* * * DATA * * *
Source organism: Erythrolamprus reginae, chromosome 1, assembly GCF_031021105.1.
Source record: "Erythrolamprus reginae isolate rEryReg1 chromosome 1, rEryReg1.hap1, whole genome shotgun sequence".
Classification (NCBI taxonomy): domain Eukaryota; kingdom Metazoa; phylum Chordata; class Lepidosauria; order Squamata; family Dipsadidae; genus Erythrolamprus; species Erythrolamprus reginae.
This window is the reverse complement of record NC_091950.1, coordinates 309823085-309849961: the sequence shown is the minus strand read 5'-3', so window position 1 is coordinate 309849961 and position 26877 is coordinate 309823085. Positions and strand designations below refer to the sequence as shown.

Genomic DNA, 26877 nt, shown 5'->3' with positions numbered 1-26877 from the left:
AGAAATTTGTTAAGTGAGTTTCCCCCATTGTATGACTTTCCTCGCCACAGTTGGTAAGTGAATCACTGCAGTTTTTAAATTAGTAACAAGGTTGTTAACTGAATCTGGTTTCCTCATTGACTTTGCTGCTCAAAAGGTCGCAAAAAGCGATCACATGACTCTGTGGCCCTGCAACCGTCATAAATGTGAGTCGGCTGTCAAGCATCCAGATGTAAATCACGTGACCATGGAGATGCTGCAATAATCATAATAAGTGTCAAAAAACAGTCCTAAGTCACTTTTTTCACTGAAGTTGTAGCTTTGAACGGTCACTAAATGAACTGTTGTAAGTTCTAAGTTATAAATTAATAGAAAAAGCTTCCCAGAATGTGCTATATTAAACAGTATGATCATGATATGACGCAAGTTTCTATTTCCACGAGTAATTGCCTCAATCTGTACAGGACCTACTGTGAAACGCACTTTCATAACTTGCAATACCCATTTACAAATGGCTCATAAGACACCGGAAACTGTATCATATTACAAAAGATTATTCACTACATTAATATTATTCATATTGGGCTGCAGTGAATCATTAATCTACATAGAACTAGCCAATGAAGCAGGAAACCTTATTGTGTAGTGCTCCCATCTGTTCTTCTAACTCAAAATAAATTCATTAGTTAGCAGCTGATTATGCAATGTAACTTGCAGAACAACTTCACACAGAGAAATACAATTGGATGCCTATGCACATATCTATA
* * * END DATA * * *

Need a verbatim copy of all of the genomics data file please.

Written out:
Source organism: Erythrolamprus reginae, chromosome 1, assembly GCF_031021105.1.
Source record: "Erythrolamprus reginae isolate rEryReg1 chromosome 1, rEryReg1.hap1, whole genome shotgun sequence".
Classification (NCBI taxonomy): domain Eukaryota; kingdom Metazoa; phylum Chordata; class Lepidosauria; order Squamata; family Dipsadidae; genus Erythrolamprus; species Erythrolamprus reginae.
This window is the reverse complement of record NC_091950.1, coordinates 309823085-309849961: the sequence shown is the minus strand read 5'-3', so window position 1 is coordinate 309849961 and position 26877 is coordinate 309823085. Positions and strand designations below refer to the sequence as shown.

Genomic DNA, 26877 nt, shown 5'->3' with positions numbered 1-26877 from the left:
AGAAATTTGTTAAGTGAGTTTCCCCCATTGTATGACTTTCCTCGCCACAGTTGGTAAGTGAATCACTGCAGTTTTTAAATTAGTAACAAGGTTGTTAACTGAATCTGGTTTCCTCATTGACTTTGCTGCTCAAAAGGTCGCAAAAAGCGATCACATGACTCTGTGGCCCTGCAACCGTCATAAATGTGAGTCGGCTGTCAAGCATCCAGATGTAAATCACGTGACCATGGAGATGCTGCAATAATCATAATAAGTGTCAAAAAACAGTCCTAAGTCACTTTTTTCACTGAAGTTGTAGCTTTGAACGGTCACTAAATGAACTGTTGTAAGTTCTAAGTTATAAATTAATAGAAAAAGCTTCCCAGAATGTGCTATATTAAACAGTATGATCATGATATGACGCAAGTTTCTATTTCCACGAGTAATTGCCTCAATCTGTACAGGACCTACTGTGAAACGCACTTTCATAACTTGCAATACCCATTTACAAATGGCTCATAAGACACCGGAAACTGTATCATATTACAAAAGATTATTCACTACATTAATATTATTCATATTGGGCTGCAGTGAATCATTAATCTACATAGAACTAGCCAATGAAGCAGGAAACCTTATTGTGTAGTGCTCCCATCTGTTCTTCTAACTCAAAATAAATTCATTAGTTAGCAGCTGATTATGCAATGTAACTTGCAGAACAACTTCACACAGAGAAATACAATTGGATGCCTATGCACATATCTATA